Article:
By now, I’m sure you’ve heard of Klout.com, a service that attempts to measure how influential your social media profiles are. People are scored out of 100 by an algorithm and are assigned influence ratings on topics. They can also compete for titles and rewards. It’s the gamification of influence online. Some people love it, some hate it. Last week one Londoner decided to poke fun at it by creating his own service designed to measure your online “asshattery“.
Klouchebag ranks Twitter accounts by evaluating online activity using the ARSE system:
- Anger: use of profanity and rage.
- Retweets: “please RT”s, no or constant retweeting, and old-style.
- Social Apps: sharing every useless check-in on Foursquare or its horrible brethren; and
- English Usage: if you use EXCLAMATION MARKS OMG!!!, or no capitals at all, this’ll be quite high.
Getting a good chuckle at this site, and learning that I’m “Quite Noisy“, I shot Tom a quick email to get some more background on his latest creation. Here’s what he said about Klouchebag….
What spawned this idea and how fast did it come together?
I had the idea on April 26th, 2012, after reading this article in Wired. I’d been annoyed with the idea of Klout for a while, and that crystallised it. On April 27th, 2012, I registered the domain name (sadly, “klunt.com” was already taken) and built it in a couple of hours of spare time.
What type of feedback have you been getting so far?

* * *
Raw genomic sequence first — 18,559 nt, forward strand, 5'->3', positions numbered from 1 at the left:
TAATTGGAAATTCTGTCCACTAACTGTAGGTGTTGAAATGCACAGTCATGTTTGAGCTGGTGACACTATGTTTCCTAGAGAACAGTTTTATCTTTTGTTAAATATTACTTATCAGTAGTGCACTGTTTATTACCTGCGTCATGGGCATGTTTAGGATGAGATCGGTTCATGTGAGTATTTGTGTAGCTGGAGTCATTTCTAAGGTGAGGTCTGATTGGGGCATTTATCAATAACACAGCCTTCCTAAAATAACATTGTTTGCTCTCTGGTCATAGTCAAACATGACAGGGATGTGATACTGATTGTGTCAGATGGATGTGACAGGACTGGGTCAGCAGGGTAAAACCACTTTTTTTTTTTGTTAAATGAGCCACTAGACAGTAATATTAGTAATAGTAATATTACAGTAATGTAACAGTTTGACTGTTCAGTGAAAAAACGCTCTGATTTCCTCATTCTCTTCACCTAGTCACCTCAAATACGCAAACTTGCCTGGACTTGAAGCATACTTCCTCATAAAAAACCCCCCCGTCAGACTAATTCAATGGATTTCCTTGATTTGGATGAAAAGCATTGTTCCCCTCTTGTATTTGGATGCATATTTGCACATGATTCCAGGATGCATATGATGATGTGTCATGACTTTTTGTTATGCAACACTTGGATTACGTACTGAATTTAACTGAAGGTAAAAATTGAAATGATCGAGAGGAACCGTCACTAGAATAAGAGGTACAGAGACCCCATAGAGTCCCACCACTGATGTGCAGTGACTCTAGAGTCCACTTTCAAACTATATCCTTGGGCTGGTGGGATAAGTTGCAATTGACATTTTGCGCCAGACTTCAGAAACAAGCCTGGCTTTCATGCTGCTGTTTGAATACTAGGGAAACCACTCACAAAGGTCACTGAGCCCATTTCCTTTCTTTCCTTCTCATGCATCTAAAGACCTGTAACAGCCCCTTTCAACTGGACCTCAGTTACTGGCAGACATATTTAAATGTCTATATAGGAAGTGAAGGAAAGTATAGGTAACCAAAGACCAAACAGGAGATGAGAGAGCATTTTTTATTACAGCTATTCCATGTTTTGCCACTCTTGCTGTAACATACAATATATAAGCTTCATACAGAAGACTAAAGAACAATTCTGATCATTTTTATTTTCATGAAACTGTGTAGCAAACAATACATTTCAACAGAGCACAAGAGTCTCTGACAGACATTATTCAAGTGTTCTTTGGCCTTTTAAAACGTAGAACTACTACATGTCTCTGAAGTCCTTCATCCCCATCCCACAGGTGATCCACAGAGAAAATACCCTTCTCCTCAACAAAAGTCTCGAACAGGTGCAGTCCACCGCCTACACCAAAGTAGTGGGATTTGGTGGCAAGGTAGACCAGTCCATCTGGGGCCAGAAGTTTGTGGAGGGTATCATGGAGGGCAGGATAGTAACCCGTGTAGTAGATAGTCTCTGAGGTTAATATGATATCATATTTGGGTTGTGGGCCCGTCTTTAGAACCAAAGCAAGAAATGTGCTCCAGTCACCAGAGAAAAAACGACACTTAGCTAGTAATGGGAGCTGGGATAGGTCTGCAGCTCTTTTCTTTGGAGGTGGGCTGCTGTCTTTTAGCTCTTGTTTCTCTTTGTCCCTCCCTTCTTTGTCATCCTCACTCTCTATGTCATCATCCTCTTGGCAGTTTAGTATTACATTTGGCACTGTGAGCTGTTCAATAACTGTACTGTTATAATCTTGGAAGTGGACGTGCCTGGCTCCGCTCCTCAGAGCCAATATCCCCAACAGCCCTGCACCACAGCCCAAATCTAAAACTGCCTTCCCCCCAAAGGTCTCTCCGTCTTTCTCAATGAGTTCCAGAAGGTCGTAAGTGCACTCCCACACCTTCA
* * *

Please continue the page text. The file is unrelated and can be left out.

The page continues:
Almost all positive – fortunately no-one seems to be taking it seriously!
How much traffic did you get on the first day?
No idea. The stats won’t be in for a while. It’s certainly the fastest-launching project I’ve ever had.
Is there anything that you left out that you would have liked to have included?
Given another few hours, I might have added some awards or badges – but I’d worry about people competing for them!
Who, besides yourself, has the highest score?
Someone did discover one natural 100, which I didn’t think would be possible – a US morning radio show! For their sake, I’ll keep quiet as to who it is.
After a little Googling, I found this…
Do you have an axe to grind with Klout? or could this have been any “influence rating” service?
Klout annoys me for the same reason that search engine optimisation annoys me: it’s an enormous amount of effort designed to game an arbitrary and often-changing system. Imagine if all that time went into actually making interesting things, or caring about the people around you. To quote the WOPR computer from WarGames: “the only way to win is not to play”!
Social media in a business context is all about measurement. If influence isn’t a viable measure for ROI, how would you suggest evaluating the effectiveness of social media campaigns?
I’m not sure I can actually answer that question without throwing up a bit in my mouth.
Now what do you think? Do you care about your Klout score? Do you try and improve it?